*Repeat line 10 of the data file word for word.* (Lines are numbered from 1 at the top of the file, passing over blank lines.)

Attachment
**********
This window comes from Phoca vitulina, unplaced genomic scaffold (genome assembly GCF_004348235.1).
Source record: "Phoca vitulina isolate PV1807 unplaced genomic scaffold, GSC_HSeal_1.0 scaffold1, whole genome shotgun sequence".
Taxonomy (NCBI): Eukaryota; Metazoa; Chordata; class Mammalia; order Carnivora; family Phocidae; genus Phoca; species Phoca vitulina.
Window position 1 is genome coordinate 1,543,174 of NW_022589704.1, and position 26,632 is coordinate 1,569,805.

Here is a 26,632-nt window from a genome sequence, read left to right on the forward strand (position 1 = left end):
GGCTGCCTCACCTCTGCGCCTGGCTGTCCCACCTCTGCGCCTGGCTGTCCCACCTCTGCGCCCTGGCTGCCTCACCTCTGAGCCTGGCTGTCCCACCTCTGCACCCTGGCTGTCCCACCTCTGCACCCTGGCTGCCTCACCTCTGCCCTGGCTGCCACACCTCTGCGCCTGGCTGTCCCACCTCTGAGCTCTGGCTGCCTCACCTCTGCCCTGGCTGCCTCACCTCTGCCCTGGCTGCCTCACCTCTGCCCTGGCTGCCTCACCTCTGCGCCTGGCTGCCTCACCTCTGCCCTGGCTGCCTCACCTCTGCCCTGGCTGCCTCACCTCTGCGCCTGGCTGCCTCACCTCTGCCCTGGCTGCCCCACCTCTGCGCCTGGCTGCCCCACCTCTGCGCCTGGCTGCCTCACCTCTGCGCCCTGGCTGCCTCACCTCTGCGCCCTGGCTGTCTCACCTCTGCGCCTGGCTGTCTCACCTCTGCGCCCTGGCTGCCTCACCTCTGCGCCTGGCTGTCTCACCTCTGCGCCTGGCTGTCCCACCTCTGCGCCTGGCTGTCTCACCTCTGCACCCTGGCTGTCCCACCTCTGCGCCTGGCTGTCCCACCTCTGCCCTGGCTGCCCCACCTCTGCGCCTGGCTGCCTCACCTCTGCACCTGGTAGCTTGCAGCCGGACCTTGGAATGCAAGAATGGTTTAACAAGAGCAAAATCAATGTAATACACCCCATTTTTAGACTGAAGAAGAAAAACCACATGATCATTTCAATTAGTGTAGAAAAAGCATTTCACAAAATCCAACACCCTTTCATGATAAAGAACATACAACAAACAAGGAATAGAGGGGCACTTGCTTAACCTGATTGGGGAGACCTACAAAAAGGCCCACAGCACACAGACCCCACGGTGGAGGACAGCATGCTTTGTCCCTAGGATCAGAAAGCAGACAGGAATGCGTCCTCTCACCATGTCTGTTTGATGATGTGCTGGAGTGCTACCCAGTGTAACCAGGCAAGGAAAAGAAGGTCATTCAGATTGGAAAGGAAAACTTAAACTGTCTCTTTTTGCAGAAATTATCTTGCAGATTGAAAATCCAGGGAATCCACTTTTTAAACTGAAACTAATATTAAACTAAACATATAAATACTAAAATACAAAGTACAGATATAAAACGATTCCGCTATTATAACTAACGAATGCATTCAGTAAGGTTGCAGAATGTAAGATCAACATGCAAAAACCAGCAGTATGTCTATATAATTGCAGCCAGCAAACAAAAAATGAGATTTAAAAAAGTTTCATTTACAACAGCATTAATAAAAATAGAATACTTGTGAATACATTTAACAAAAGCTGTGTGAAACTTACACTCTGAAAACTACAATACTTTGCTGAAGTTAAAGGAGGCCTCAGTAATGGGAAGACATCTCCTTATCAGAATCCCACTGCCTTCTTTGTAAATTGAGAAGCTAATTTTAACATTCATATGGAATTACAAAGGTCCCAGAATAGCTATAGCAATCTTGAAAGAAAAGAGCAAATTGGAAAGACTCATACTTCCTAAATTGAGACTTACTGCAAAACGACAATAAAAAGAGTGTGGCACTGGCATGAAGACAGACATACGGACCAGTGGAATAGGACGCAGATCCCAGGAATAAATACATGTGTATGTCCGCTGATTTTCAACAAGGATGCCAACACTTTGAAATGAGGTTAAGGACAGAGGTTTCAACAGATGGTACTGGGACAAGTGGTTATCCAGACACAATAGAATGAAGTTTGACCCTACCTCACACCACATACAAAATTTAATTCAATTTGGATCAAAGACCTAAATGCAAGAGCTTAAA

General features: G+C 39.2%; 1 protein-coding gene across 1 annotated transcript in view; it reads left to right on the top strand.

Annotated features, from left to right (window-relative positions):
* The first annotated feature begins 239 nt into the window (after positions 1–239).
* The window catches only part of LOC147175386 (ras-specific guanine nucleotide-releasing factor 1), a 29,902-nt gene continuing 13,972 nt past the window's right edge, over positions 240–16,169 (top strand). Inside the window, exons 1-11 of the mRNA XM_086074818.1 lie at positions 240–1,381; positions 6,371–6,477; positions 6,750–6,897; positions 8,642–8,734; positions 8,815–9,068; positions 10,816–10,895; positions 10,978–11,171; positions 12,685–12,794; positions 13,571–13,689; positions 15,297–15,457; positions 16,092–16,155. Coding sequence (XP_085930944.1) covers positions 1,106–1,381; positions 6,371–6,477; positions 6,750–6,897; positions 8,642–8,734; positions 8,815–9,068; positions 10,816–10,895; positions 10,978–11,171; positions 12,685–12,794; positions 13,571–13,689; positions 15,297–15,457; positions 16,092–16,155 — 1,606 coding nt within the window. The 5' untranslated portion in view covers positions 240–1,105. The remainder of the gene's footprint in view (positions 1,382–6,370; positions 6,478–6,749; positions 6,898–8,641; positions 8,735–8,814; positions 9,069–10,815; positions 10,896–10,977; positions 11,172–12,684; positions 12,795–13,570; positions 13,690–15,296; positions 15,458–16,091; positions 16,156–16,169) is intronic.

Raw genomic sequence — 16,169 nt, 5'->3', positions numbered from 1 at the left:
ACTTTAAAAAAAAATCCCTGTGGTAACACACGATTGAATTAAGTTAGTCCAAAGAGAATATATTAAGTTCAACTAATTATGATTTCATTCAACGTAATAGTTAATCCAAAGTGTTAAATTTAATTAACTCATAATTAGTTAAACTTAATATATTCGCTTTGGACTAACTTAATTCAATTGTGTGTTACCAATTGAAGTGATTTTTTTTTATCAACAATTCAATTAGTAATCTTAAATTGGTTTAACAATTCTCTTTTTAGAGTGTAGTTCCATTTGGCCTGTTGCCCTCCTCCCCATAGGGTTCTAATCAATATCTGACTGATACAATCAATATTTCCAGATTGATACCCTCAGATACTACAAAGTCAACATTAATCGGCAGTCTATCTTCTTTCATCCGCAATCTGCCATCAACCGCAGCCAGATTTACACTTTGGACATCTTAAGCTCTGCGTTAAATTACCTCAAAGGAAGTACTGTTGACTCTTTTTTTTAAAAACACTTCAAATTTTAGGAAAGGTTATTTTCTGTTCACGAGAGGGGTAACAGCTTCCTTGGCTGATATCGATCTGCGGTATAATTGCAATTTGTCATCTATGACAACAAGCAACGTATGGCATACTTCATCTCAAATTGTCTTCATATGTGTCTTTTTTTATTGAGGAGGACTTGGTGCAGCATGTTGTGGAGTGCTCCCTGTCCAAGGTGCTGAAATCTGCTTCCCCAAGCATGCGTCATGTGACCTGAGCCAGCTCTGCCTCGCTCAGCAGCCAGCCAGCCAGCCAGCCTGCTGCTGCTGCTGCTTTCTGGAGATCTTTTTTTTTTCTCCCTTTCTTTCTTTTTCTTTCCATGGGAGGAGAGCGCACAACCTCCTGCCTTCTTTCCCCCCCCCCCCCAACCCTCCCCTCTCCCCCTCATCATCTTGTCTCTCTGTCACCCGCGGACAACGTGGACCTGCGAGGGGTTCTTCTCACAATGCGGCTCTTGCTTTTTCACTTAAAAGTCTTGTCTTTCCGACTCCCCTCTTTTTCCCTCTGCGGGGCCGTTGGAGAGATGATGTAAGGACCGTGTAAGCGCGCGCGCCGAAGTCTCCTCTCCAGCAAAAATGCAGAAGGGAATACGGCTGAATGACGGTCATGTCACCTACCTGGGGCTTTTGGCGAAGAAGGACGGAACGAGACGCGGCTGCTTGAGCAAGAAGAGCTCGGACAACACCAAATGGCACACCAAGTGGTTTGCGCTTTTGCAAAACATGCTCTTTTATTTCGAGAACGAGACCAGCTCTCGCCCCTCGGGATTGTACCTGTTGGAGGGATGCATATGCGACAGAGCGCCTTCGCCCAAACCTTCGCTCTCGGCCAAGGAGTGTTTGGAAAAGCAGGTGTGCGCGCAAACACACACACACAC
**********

* The window catches only part of LOC147175386 (ras-specific guanine nucleotide-releasing factor 1), a 29,902-nt gene continuing 13,972 nt past the window's right edge, over positions 240–16,169 (top strand). Inside the window, exons 1-11 of the mRNA XM_086074818.1 lie at positions 240–1,381; positions 6,371–6,477; positions 6,750–6,897; positions 8,642–8,734; positions 8,815–9,068; positions 10,816–10,895; positions 10,978–11,171; positions 12,685–12,794; positions 13,571–13,689; positions 15,297–15,457; positions 16,092–16,155. Coding sequence (XP_085930944.1) covers positions 1,106–1,381; positions 6,371–6,477; positions 6,750–6,897; positions 8,642–8,734; positions 8,815–9,068; positions 10,816–10,895; positions 10,978–11,171; positions 12,685–12,794; positions 13,571–13,689; positions 15,297–15,457; positions 16,092–16,155 — 1,606 coding nt within the window. The 5' untranslated portion in view covers positions 240–1,105. The remainder of the gene's footprint in view (positions 1,382–6,370; positions 6,478–6,749; positions 6,898–8,641; positions 8,735–8,814; positions 9,069–10,815; positions 10,896–10,977; positions 11,172–12,684; positions 12,795–13,570; positions 13,690–15,296; positions 15,458–16,091; positions 16,156–16,169) is intronic.